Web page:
Records with words with the letter S are slurred


I know this must be here somewhere but there is a lot to go through so I am asking the question.
Why does a turntable slur words with a s? This does not do it with all my records but when it does it is very annoying
thefile
I recommend strict abstinence for your turntable.
ROFL Austinbob!

Seriously, there's a host of reasons why sibilants ("S" sounds) may be distorted during vinyl playback. Most systems suffer from more than one of them, so nobody can provide a single, easy answer.

This distortion is usually called "sibilance". If you search for that you'll find a long list of threads discussing it.
Excessive energy or distortion in 5-8kHz range. I got rid of it by buying better speakers with soft dome tweeters. Highs are still strong and extended but "S" sounds are very clean and natural.
Bad pressing or poor tracking....due to either misaligned cartridge or worn needle.
Oh...and some cartridges can't track worth a crap.
Sibilance is usually caused by turntable/tonearm/cartridge
misalignment. Maybe recheck your setup.

If with other sources and/or all sources, then speakers, cables,
speaker room placement, plus a lot more.
I would like to thank everyone for their kind response that is except for response from austinbob, I swear some people are just, well you know.
Tfile, when you float the tonearm, when it is level, move the counterweight so that the cart end is slightly up higher than the counterweight end. Set the tracking force and anti skate, then play the problematic album and listen to determine if it sounds better or worse. Also remember that some singers have a lisp. Best of luck.
I am going to thank austinbob for you. Thanks Bob.
As you might surmise from the responses so far, just about anything in the reproductive chain can in one way or another cause sibilance. It's difficult to analyze the cause from afar, but can you say whether you hear sibilance with CDs? If not, that would more or less let the speakers, the amplifiers, and the linestage of your preamplifier off the hook. That leaves the phono section or phono stage, turntable, tonearm, cartridge (or tonearm/cartridge match), or the LP itself.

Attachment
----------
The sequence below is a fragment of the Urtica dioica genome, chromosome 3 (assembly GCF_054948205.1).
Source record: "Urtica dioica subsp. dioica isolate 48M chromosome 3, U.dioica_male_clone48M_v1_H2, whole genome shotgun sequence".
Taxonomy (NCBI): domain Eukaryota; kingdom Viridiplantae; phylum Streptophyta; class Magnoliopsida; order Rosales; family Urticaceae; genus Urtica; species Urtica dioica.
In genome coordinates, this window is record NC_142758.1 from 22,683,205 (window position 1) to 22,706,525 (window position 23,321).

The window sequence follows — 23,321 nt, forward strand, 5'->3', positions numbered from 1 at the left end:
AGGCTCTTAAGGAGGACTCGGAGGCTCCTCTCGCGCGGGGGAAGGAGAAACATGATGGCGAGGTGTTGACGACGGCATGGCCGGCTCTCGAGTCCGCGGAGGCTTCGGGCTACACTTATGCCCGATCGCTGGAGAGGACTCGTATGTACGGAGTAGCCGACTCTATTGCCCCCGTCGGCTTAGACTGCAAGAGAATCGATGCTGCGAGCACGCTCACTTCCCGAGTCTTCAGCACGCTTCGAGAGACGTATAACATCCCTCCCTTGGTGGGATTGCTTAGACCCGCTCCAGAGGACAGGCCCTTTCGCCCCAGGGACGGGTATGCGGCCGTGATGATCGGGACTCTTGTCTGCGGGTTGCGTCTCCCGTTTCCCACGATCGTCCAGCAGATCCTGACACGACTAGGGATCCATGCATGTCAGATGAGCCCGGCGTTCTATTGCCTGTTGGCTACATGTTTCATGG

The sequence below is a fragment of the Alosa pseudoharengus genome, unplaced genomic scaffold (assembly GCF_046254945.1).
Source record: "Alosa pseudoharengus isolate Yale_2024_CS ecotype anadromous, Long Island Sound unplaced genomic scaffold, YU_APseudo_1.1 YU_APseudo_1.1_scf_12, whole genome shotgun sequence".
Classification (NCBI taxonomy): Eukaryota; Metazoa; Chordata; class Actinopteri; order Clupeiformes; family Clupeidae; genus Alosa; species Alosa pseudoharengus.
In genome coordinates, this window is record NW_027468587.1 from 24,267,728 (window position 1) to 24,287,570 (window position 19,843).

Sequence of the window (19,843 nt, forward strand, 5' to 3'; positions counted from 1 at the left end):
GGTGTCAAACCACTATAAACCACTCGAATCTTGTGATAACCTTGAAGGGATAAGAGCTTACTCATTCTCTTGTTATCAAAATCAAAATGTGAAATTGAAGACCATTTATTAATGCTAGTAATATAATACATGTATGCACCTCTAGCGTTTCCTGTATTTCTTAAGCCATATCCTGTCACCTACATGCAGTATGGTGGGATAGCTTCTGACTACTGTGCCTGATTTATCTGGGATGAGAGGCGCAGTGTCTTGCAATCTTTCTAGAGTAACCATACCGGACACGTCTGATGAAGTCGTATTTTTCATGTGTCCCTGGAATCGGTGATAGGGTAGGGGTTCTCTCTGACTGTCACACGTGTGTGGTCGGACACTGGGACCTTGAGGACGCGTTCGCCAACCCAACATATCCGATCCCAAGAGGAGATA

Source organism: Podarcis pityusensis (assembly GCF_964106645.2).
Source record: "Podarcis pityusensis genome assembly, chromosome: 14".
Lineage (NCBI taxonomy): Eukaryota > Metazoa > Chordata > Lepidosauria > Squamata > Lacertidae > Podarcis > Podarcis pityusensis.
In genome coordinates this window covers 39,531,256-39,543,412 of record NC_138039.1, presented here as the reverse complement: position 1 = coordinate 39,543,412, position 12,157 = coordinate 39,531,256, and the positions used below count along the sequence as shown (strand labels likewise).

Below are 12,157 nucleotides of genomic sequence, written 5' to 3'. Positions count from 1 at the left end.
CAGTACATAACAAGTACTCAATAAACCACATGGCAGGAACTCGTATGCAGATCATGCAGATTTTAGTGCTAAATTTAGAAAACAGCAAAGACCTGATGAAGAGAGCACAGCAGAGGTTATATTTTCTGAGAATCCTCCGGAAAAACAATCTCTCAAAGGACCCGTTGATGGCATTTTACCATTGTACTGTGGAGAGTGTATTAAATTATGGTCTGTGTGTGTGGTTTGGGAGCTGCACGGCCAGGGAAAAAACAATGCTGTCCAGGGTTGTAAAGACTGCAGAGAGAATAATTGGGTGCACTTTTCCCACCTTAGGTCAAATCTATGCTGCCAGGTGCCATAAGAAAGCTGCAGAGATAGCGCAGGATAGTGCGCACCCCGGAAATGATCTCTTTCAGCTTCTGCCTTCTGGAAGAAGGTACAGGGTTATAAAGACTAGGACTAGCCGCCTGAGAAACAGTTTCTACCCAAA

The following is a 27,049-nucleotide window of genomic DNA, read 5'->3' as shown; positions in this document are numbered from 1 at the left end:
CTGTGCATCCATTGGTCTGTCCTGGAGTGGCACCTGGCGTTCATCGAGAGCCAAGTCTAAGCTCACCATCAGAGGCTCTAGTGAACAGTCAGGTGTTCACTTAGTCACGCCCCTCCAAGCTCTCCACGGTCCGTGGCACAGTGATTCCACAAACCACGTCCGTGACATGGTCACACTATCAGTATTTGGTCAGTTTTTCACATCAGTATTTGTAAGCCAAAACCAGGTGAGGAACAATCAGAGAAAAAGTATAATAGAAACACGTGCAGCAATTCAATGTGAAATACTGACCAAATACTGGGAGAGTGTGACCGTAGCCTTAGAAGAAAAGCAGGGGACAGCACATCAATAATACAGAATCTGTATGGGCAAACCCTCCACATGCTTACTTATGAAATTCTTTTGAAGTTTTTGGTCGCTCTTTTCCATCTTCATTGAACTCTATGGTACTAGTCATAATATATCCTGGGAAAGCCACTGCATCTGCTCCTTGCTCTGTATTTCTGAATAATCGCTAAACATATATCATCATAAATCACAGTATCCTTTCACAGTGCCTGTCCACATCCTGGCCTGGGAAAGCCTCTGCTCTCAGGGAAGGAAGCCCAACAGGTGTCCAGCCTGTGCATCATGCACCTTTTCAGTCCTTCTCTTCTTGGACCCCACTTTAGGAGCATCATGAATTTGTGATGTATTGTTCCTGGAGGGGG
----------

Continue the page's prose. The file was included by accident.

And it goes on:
Then, can you say whether you hear this phenomenon on all LPs, or only a few?
Sometimes if you lower the VTA it will cure that problem! Give it a try,you have nothing to lose.
Some singers "SIS" the Ss, with "natural sibilance" in their vocals.
Get a real tunable!!!
I have a lot of experiance dealing with these types of problems. I can give you some ideas, but you need to list your entire system (make sure to include cables, tweaks and anything similar." Also list some of the albums that gives you the most problems.
If all is adjusted very well, it is often a cartridge problem. Some boost this frequency range. I had same prolems with my Lyra┬┤s, now with an EMT the sibilants play very well.
The problem is usually a combination of VTA and VTF. Try lowering the tail of the cartridge slightly and also increase your tracking force a little. Should help immensely.

Shakey
+1 to Lewm's and Zd542's posts.

Everyone else is just guessing. One or more of these guesses may be correct for your case, or not.

As I previously posted and as these responses make clear, there are many possible causes. Which one(s) apply to your situation is unknown and unknowable without additional information.
In my experience what you are hearing is an artifact of mist racking. Some records are pressed "hot" and sibilance is unavoidable. Goodxalignment and set up are key and having a cartridge that tracks well also helps
Everyone else is just guessing? You have to start somewhere. Maybe Thefile will let us know who was right when the problem is fixed.
Time to upgrade turntable and cartridge.
Ha-ha. There has been a veritable torrent of responses and suggestions, whilst the OP is probably off doing something more useful (to him). I say, let this thread die until we have more info.